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The Christian Circle
( 1Pe_5:1-7 )
The apostle returns to the Christian circle with special exhortation to two classes, the elder and the younger. The fact that he addresses the younger would clearly indicate that he uses the term elder, not in an official sense, but as characteristic of those who by age and experience are elder brethren.
(Vv. 1-3). Peter himself was an elder, and in addition had the marks of an apostle, for he had been a witness of the sufferings of Christ, and a partaker of the glory about to be revealed ( Act_1:21 ; Act_1:22 ). He can thus exhort us with the experience of an elder, combined with the authority of an apostle.
The elders are exhorted to shepherd the flock of God. Shepherding is more than feeding; it implies guidance, and every form of care that is needed by the sheep. It is evidently the Lord's mind that His people should be visited and cared for. When on earth He was moved with compassion as He beheld the sorrowful condition of His earthly people, “scattered abroad, as sheep having no shepherd” ( Mat_9:36 ). Alas! It is still evidence of the low and weak condition among the people of God that there is so little of this shepherd care.
It is the “flock of God” that is to be shepherded. Scripture knows nothing of an elder speaking of any of God's people as his flock. What a privilege for an elder brother to be allowed, in any little measure, to care for God's flock! How solemn if the privilege is abused and the flock, instead of being shepherded, is used for selfish ends. The exhortations imply that it is possible to take up oversight as an irksome necessity, or for base gain, or in a domineering spirit, as if dealing with our own possessions. The elders are, therefore, exhorted to exercise this privilege with a ready mind, as models for the flock, rather than as lords of the flock.
The apostle is passing on to the elders the Lord's own word to himself, for had not the Lord said to Peter, “Shepherd My sheep”? ( Joh_21:16 ). Moreover, this was said at the very moment the apostle had been brought to realise his own weakness and utter dependence upon the Lord. One has remarked, “At the moment that the Lord convinced him of his utter nothingness, He entrusted to him that which was dearest to Himself”. It is evident that the one who attempts to take up oversight for gain or in a domineering spirit has never learnt his own nothingness. It is only as we have learnt by experience our weakness, and therefore our need of dependence on the Lord, that we can in any true sense take the oversight of others. Age and experience are needed for oversight of the flock of God. Moses must spend forty years in the desert to learn his own weakness and the greatness of God before, at the age of eighty, being sent to shepherd the people of God.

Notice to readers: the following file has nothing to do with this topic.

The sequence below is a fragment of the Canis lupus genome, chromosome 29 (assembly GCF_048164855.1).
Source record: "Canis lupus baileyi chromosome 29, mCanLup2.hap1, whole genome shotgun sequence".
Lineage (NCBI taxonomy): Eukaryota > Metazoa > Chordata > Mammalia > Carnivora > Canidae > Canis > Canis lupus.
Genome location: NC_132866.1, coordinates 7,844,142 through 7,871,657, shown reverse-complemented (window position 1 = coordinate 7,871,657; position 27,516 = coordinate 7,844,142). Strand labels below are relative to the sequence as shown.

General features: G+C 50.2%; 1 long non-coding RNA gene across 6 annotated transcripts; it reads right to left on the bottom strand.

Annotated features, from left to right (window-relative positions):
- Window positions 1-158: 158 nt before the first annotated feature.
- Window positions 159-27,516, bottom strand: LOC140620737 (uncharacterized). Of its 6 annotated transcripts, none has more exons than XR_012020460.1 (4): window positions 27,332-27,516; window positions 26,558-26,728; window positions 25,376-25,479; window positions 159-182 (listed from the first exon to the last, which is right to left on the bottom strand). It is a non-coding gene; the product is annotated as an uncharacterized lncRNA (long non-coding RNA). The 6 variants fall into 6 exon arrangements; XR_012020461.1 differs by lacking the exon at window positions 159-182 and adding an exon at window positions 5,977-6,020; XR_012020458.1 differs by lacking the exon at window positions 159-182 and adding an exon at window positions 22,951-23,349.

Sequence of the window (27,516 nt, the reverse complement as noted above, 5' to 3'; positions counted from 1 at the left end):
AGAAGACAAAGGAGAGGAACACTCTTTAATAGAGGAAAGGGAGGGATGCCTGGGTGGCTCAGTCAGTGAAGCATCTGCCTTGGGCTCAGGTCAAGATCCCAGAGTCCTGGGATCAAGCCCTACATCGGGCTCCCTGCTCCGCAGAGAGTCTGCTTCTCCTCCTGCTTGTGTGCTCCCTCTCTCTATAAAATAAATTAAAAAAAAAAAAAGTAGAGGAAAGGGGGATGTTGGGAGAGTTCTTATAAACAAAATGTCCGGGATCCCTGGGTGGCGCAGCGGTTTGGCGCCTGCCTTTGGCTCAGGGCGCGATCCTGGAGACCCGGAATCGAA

(V. 4). For the encouragement of all who take up this happy service, we learn that faithfulness in its performance will have its reward. It is a service that may not bring the servant into prominence down here, and oftentimes meets with little appreciation from the Lord's people, but at the appearing of the Chief Shepherd will receive the “unfading crown of glory”. The apostle has been speaking of “the sufferings of Christ”, and of the glory that shall be revealed, so he implies that the spirit of self-sacrifice, with the necessary measure of suffering that shepherding the flock brings, will be rewarded with a crown of glory. Other Scriptures speak of a crown of righteousness in answer to a walk of practical righteousness, but “glory” is ever presented as the answer to suffering and self-denial.
(Vv. 5, 6). The younger are to be subject to the elder, and all are to bind on humility towards one another. The working of pride that would lead us to exalt ourselves, and seek a place of prominence amongst the people of God, is destructive of true fellowship in the Christian circle. The allowance of pride leads to strife and division, but humility binds the saints together. Humility would keep the elder saints from lording it over God's flock, and hold the younger in subjection to the elder.